4. Why do City and County Commissioners Cora Flowers, David Brock, Rita Johnson continue to be elected when they continue to do nothing of importance for Griffin and Spalding County?
  5. Why it is Spalding County and the City of Griffin continue to have a high number of vacancies that need to be filled to keep the government running smoothly?
  6. Why do Griffin and Spalding County continue to allow a person to not be investigated for possibly having sex with an inmate when he worked as a jailer for the county?
  7. Why is it that Griffin and Spalding County hire on the basis of friendship rather than qualifications?
  8. Why are unqualified people allowed to appoint people to serve on a board they are not qualified to serve on, Election Board?
  9. Why it is Griffin allows Hollberg to sit as Mayor when he has been reprimanded by many in open meeting for his lack of ability to hold that office?
  10. Why is it?
— This is griffinjournal


OSHA issues new COVID-19 safety rules for healthcare workers

griffinjournal, no one reports it better in Spalding County
The U.S. Labor Department released new COVID-19 workplace safety rules for healthcare June 10, including a requirement that healthcare employers provide workers with paid time off to get vaccinated and to recover from side effects.

The emergency temporary standard applies to employees who work in healthcare settings where suspected or confirmed coronavirus patients are treated. This includes hospitals, nursing homes and assisted living facilities, as well as home healthcare and ambulatory care settings.

The Labor Department's Occupational Safety and Health Administration said there are some exemptions for healthcare providers who screen out potentially infected patients.

The rules take effect once published in the Federal Register, which officials said will be soon. The compliance deadline for most provisions is within 14 days and within 30 days for the remaining provisions.

"Too many of our front-line healthcare workers continue to be at high risk of contracting the coronavirus," Labor Secretary Marty Walsh said in a news release. "As I said when I came to the department, we must follow the science. This standard follows the science and will provide increased protections for those whose health is at heightened risk from coronavirus while they provide us with critical healthcare services. Given the pace of vaccinations, this standard, along with the guidance OSHA, the CDC and other agencies have released, will help us protect front-line healthcare workers and end this pandemic once and for all."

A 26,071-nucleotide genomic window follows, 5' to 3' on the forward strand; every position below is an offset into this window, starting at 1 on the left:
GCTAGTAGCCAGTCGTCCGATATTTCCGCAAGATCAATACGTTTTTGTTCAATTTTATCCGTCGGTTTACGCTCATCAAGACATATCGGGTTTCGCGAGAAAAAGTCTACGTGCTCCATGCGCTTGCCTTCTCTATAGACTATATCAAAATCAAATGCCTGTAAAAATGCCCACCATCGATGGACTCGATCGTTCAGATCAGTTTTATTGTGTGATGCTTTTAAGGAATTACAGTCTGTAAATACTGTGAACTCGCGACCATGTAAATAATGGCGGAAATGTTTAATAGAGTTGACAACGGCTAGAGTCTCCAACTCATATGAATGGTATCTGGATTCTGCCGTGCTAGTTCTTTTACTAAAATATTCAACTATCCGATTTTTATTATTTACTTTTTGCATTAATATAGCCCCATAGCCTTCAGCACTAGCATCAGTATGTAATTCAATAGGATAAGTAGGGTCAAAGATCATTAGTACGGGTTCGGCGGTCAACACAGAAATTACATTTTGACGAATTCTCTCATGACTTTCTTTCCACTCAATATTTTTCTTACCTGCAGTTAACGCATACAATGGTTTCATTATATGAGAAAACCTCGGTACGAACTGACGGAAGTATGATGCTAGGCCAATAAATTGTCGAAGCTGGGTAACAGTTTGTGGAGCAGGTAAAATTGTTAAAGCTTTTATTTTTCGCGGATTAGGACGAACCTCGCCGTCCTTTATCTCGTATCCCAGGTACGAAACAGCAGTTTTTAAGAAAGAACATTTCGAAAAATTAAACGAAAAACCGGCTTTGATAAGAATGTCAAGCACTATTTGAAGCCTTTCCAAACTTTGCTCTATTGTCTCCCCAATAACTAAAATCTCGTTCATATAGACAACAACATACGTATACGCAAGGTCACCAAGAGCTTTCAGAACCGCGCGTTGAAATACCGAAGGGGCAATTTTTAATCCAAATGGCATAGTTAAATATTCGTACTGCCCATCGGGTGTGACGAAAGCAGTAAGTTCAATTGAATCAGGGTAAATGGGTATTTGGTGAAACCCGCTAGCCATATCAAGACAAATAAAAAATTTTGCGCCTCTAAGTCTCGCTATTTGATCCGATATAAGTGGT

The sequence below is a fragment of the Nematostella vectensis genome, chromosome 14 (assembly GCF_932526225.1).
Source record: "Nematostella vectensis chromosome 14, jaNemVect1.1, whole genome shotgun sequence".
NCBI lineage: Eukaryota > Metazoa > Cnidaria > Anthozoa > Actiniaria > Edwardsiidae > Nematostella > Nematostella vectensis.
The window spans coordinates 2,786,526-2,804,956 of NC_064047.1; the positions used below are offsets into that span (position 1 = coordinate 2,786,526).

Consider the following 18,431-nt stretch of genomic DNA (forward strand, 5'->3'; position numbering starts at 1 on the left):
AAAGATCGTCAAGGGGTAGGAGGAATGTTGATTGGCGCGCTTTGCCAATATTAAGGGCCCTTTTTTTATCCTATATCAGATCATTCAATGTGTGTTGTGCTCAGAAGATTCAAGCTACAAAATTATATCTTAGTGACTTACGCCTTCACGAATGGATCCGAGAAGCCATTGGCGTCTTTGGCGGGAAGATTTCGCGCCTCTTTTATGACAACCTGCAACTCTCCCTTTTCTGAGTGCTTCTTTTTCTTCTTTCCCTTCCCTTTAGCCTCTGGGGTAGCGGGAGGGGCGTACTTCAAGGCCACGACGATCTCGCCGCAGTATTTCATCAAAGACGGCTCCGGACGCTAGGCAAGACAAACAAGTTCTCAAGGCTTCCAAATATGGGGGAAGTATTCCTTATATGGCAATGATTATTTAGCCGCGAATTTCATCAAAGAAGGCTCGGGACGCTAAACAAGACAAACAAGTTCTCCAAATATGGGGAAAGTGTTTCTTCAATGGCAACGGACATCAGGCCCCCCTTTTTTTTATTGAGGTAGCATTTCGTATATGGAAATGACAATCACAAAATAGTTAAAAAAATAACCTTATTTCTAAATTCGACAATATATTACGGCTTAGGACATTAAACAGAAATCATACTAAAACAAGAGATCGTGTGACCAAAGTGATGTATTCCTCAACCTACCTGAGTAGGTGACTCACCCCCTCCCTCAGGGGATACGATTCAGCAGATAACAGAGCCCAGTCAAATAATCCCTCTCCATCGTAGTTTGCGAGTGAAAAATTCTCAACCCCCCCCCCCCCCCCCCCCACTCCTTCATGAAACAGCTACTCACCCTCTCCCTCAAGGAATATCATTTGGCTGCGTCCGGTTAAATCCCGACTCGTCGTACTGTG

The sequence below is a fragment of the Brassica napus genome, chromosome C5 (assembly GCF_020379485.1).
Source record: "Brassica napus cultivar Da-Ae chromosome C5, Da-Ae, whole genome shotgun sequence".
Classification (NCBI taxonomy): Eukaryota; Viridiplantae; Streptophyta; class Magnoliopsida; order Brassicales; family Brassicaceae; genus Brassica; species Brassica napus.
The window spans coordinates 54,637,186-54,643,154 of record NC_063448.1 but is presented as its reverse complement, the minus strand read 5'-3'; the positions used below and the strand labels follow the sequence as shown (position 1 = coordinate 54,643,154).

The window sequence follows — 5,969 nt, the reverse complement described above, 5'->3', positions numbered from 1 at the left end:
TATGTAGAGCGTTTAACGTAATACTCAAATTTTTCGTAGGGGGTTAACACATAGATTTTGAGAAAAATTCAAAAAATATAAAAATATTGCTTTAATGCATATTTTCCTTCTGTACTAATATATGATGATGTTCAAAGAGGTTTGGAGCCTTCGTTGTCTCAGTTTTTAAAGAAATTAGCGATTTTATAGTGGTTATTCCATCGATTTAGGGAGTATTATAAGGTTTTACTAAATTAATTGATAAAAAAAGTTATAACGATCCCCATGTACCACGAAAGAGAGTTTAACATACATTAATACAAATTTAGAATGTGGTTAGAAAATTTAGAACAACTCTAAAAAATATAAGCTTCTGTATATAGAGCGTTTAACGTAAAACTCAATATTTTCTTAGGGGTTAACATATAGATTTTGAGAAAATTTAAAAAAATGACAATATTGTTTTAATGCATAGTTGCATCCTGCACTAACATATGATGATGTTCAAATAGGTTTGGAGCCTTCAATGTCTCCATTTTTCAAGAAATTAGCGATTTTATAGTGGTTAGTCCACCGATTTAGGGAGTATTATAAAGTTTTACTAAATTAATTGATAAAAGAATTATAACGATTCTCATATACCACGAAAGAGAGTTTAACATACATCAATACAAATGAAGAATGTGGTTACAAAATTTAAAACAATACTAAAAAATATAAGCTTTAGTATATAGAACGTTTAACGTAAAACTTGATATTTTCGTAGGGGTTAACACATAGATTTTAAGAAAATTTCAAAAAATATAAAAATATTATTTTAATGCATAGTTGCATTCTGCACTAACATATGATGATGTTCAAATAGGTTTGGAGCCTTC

Under the emergency temporary standard, nonexempt facilities are required to conduct a hazard assessment and have a written plan to mitigate the spread of COVID-19, said OSHA. The agency said healthcare employers are also required to provide some employees with N95 respirators or other personal protective equipment; ensure 6 feet of distance between workers, or put-up barriers between employees where feasible; and provide workers with paid time off to get vaccinated and to recover from any side effects.

Additionally, healthcare employees who are infected or may be contagious must work remotely or otherwise be separated from other workers if possible or be given paid time off up to $1,400 weekly, said OSHA. The federal government said tax credits in the American Rescue Plan may be reimbursed through these provisions for most businesses with fewer than 500 employees.

The emergency temporary standard — which was announced alongside updated guidance for other industries related to unvaccinated workers — comes after President Joe Biden issued an executive order in January directing the Labor Department to act to reduce the COVID-19 risk for American workers.

Read more about the rules here.

— This is griffinjournal

Speed cameras expected to bring in millions

For Real News more people are reading griffinjournal

One of Georgia’s largest counties say it expects to get $4.4 million in ticket revenue from its new speed-monitoring cameras.

Gwinnett County is projecting millions of revenue after similar cameras have generated an estimated $3 million for four cities in the county, The Atlanta Journal-Constitution reported.

The Gwinnett County Board of Commissioners this month unanimously approved a contract for Illinois-based Red Speed USA to install the cameras at no cost in some school zones in the county just northwest of Atlanta.

Two other counties in the metro Atlanta area — Clayton and Henry — also use the company’s cameras to nab motorists for speeding.

Statewide, about 40 counties and cities — including Duluth, Lilburn, Norcross and Snellville — contract with the company.

— This is griffinjournal

More information obtained from Marcia Ridley out-going Election Supervisor

Finding the facts takes work. Facing them takes courage.
After posting information griffinjournal received from the out-going Election Board Supervisor Marcia Ridley we made contact with her and got the following update. Click here for more from Marcia PDF. — This is griffinjournal